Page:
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'Living fossils' could inspire advancements in human health

In 1859, Charles Darwin introduced the concept of “living fossils.” He referred to species that remarkably resemble their ancient ancestors, showing little to no observable change over millions of years.

Fast forward to today: a recent study by experts at Yale University sheds light on the genetic mechanisms that underpin this phenomenon. The research offers new perspectives on biodiversity and potential implications for human health.

Gars: the ancient swimmers of today

At the heart of this research is the gar, a ray-finned fish known for its ancient lineage and minimal evolutionary change. The study highlights gars as having the slowest rate of genetic change among all jawed vertebrates.

This slow evolutionary pace is linked to their limited species diversity. It is thought to be driven by an exceptional DNA repair mechanism. This mechanism corrects mutations more efficiently than those seen in other vertebrates.

The genetic enigma of evolutionary stasis

Thomas J. Near, a professor at Yale and the study’s senior author, explained: “Our findings reveal that the slow molecular evolution of gars significantly limits their speciation. This research is the first of its kind to illustrate how a lineage’s intrinsic biological traits can classify it as a living fossil.”

Near, who also serves as the Bingham Oceanographic Curator of Ichthyology at the Yale Peabody Museum, said that understanding gars’ DNA repair mechanisms could have profound implications for human health. This is particularly relevant in the context of cancer research, which often focuses on somatic mutations and the failure of DNA repair mechanisms.

Bridging millions of years: the hybridization phenomenon

The study reveals that gar species have maintained nearly identical structural features to their Jurassic ancestors from about 150 million years ago. This finding is a testament to their status as living fossils.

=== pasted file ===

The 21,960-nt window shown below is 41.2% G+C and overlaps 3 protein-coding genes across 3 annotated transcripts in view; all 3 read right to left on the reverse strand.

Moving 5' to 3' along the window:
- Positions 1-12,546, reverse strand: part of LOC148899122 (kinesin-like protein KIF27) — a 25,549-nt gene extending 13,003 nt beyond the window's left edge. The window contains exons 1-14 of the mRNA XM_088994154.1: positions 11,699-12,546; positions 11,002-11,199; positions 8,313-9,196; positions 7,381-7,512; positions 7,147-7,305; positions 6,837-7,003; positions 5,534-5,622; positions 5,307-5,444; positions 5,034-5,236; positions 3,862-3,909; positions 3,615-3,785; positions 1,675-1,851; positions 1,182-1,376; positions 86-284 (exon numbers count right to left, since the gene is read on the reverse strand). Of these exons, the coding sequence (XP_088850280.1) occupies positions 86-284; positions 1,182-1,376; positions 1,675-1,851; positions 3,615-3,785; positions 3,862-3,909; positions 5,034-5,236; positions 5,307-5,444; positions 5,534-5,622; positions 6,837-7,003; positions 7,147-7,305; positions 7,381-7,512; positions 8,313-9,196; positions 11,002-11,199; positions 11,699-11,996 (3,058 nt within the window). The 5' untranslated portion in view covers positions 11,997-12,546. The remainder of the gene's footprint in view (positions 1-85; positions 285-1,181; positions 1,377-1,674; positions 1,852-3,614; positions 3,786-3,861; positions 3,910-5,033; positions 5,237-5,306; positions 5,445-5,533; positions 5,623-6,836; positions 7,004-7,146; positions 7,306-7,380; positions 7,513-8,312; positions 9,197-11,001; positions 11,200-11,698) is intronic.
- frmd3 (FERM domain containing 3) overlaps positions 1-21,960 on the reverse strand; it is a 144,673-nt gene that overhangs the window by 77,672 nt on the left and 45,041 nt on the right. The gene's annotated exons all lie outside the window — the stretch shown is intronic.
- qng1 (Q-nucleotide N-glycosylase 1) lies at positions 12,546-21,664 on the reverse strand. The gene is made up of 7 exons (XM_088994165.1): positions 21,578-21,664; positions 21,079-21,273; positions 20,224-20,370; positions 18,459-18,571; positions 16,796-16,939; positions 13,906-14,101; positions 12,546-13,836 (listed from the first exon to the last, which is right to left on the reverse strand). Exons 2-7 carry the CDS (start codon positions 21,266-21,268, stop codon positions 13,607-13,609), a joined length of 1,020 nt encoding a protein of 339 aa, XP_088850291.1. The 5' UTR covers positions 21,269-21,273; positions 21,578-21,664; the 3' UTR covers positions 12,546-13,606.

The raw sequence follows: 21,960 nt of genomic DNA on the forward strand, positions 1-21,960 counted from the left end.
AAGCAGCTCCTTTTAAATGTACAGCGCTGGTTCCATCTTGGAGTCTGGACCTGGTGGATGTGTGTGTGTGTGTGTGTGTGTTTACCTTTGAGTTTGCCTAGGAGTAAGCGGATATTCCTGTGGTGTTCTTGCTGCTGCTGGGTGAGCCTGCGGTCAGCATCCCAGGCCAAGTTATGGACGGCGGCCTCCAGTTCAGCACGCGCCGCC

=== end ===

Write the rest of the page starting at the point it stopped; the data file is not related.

The research team, led by Chase D. Brownstein, a graduate student at Yale, conducted an extensive analysis. They examined over 1,100 DNA coding regions from 471 jawed vertebrate species.

The findings confirmed that gars evolve up to a thousand times slower than other vertebrate groups. This slow evolution showcases a unique phenomenon.

Paired with instances of hybridization between distinct gar species in Texas’ Brazos and Trinity River systems, it demonstrates their ability to crossbreed despite millions of years of genetic separation.

Evolutionary insights from living fossils

The implications of these findings extend beyond academic interest in ancient fish. The researchers emphasize the significance of living fossils in understanding evolutionary processes and biodiversity.

Furthermore, the study hints at the potential for medical breakthroughs. This is particularly true in the areas of genetic research and the understanding of DNA repair mechanisms.

In essence, the Yale team’s work illuminates the evolutionary story of living fossils like gars. It bridges the gap between our planet’s ancient past and its present biodiversity.

The study also highlights the potential of these ancient creatures to inspire advancements in human health. Additionally, it deepens our understanding of the evolutionary process.

Through meticulous research and analysis, this study not only honors Darwin’s legacy but also opens new avenues for scientific discovery and application.

The research is published in the journal Evolution.


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